Anthony Scaramucci Says Ted Cruz's Backbone 'Crippled' By Trump After Heated Exchange With Chris Cuomo

Former White House communications director Anthony Scaramucci weighed in on Senator Ted Cruz's reluctance to hold the president accountable for his actions on Thursday morning. Scaramucci's aired his criticisms on Twitter, in response to the Texas congressional leader's tumultuous exchange with CNN host Chris Cuomo during a Wednesday night interview.

"Proud to know @ChrisCuomo," Scaramucci tweeted, alongside a video clip from Cruz's recent Cuomo Prime Time appearance. The former Trump administration official, who briefly served as communications director in July 2017, went on to ask, "what happened to @tedcruz?"

"I know what happened," his tweet continued. "@realDonaldTrump crippled [Cruz's] backbone and his once great intellect."

Scaramucci's suggestion about President Donald Trump's influence over the Republican senator referenced Cruz's chaotic argument with Cuomo during Wednesday's interview, which quickly deteriorated into onscreen screaming.

Proud to know @ChrisCuomo what happened to @tedcruz?

I know what happened @realDonaldTrump crippled his backbone and his once great intellect. https://t.co/jbwiL4TuAs

— Anthony Scaramucci (@Scaramucci) October 1, 2020

"It all troubles me, Ted, to watch guys like you stand by and stroke your beard like a wise man, instead of telling the president to get on it when you have power," said Cuomo, as he and the senator clashed over governmental responses to the new coronavirus pandemic. While Cruz targeted Cuomo's brother, New York Governor Andrew Cuomo, for his role in the state's high fatality rates among nursing home residents during the outbreak, the CNN host urged his interviewee to examine Trump's responsibility more closely.

"My brother's not the president. I'm talking about the president," Cuomo told Cruz, reminding him of Trump's previous attacks on his character and family.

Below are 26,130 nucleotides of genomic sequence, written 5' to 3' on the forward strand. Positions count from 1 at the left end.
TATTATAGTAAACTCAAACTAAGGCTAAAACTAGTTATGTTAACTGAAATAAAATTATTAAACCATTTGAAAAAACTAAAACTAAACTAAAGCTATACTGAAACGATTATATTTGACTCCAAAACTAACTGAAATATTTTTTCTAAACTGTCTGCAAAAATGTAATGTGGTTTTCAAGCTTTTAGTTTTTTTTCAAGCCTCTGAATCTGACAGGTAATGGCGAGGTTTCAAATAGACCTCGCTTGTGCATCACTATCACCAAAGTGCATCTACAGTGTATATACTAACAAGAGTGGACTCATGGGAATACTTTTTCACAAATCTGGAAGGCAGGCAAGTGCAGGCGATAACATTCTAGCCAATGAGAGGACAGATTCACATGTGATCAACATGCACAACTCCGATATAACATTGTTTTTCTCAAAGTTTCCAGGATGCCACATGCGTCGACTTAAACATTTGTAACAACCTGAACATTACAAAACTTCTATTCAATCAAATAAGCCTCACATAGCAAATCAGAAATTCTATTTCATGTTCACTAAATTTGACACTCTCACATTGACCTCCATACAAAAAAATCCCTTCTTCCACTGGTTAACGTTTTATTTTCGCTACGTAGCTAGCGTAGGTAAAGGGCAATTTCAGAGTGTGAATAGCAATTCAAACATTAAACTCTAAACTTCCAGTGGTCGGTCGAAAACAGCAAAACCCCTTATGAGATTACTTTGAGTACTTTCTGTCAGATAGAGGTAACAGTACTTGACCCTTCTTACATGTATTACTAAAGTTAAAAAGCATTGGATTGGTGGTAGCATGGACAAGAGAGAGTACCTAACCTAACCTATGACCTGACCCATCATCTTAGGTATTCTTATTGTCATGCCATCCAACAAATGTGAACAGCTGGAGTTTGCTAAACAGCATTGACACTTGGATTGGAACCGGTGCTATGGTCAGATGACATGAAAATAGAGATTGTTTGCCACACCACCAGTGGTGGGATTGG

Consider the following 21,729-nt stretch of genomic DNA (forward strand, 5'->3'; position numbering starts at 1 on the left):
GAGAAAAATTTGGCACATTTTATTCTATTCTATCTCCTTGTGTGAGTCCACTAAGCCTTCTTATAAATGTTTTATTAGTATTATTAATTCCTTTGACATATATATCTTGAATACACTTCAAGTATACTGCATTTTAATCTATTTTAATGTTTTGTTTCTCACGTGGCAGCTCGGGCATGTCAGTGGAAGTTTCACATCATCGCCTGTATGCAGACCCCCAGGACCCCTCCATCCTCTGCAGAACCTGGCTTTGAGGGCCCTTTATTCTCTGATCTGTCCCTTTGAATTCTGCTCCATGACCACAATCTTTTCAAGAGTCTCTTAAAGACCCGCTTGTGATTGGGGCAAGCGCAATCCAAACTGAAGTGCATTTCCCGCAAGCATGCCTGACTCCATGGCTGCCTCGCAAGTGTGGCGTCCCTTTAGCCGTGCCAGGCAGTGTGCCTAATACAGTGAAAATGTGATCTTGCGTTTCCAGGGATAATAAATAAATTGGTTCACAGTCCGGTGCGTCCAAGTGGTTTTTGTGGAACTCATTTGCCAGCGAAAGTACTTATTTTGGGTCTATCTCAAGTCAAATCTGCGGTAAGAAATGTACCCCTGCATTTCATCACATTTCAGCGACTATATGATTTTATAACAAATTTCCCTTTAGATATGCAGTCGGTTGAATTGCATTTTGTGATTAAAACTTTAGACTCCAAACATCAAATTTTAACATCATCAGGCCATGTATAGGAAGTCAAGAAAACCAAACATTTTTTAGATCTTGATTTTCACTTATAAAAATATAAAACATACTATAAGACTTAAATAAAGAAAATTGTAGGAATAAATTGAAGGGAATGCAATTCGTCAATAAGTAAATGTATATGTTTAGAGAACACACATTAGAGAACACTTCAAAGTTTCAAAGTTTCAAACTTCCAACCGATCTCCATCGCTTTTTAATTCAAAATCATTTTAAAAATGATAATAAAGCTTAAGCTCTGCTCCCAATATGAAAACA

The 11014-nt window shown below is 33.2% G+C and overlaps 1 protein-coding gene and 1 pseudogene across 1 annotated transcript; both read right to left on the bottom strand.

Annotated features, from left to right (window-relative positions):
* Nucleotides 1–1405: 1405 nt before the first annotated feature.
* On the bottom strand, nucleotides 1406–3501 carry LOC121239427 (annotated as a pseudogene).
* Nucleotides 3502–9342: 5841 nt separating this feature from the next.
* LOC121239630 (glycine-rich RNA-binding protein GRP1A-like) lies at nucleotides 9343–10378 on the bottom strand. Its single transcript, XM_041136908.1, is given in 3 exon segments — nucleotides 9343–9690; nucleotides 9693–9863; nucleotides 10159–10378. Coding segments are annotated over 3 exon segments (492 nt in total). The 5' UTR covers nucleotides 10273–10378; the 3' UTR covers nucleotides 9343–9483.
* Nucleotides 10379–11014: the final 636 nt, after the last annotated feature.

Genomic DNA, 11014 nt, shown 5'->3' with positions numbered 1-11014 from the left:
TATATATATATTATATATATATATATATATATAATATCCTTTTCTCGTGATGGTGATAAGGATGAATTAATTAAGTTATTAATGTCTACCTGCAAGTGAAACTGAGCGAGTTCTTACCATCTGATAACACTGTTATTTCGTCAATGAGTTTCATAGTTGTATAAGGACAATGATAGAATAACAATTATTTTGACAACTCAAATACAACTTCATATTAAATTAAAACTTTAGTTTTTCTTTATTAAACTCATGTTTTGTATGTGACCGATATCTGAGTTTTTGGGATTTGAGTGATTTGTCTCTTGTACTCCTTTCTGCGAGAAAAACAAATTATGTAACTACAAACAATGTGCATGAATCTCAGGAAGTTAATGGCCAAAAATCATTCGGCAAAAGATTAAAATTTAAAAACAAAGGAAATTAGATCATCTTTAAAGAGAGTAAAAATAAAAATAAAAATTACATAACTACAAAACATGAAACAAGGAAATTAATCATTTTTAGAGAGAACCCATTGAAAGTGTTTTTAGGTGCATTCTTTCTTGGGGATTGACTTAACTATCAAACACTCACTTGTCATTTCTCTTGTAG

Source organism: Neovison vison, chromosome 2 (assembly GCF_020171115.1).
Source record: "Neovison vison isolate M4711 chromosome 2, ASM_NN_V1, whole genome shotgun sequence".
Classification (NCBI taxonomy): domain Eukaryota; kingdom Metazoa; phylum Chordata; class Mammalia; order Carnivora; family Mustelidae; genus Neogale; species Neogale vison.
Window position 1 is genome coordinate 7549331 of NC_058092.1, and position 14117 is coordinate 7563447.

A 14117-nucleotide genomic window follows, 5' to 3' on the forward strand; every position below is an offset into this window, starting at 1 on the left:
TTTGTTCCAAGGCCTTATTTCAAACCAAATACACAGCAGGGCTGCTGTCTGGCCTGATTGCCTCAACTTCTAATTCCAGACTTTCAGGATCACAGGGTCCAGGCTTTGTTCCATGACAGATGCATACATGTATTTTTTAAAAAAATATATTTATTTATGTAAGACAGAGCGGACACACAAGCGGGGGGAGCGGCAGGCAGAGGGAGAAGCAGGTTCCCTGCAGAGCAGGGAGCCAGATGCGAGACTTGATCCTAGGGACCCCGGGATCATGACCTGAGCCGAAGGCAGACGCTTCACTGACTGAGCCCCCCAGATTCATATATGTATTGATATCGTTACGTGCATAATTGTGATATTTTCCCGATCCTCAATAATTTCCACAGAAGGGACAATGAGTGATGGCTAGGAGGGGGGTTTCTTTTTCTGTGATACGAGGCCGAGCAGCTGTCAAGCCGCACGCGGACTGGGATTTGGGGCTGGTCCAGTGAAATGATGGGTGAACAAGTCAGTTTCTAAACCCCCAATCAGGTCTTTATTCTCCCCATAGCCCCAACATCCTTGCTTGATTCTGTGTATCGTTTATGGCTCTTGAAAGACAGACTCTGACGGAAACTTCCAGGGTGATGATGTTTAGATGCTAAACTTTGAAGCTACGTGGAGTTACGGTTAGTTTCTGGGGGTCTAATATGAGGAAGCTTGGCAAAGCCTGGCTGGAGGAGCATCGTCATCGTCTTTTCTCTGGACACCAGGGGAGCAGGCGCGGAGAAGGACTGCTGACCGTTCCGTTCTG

"The one who called you a liar, the one who said your wife was ugly. That guy. The one you won't say anything about," the host said. Noting the very real consequences of the coronavirus pandemic, which have proven particularly severe in Texas, Cuomo added: "You want to play games, Ted, and people are dying."

Cruz's relationship with Trump has changed over the past four years. The two campaigned against each other for the Republican presidential nomination in 2016, and frequently exchanged public jabs that ranged from political statements to personal offenses. In addition to insulting Cruz's wife and referring to him as "Lyin' Ted," Trump insinuated the Republican senator's father was somehow connected to John F. Kennedy's assassination.

At the time, Cruz reacted with disparaging remarks of his own, calling Trump a "pathological liar," "philanderer," and "a small and petty man who is intimated by strong women." Cruz did not endorse Trump's presidential nomination at the Republican National Convention in 2016, but later he reversed his decision ahead of Election Day.

Ted Cruz
Texas Republican Senator Ted Cruz speaks during a Senate Judiciary Committee hearing on September 30 in Washington, D.C. Former White House communications director Anthony Scaramucci suggested President Donald Trump's influence has "crippled [Cruz's] backbone" on Thursday. Ken Cedeno/Pool/Getty Images

They appeared to reconcile after that, with Trump replacing his original nickname for Cruz with a much kinder one and campaigned for his 2017 reelection to the Senate. Cruz, who has expressed a desire to run for president again, was not invited to participate in this year's convention but vouched for Trump's campaign in comments to The New York Times during the event.

Newsweek reached out to Scaramucci and Cruz's office for additional comments but did not receive replies in time for publication.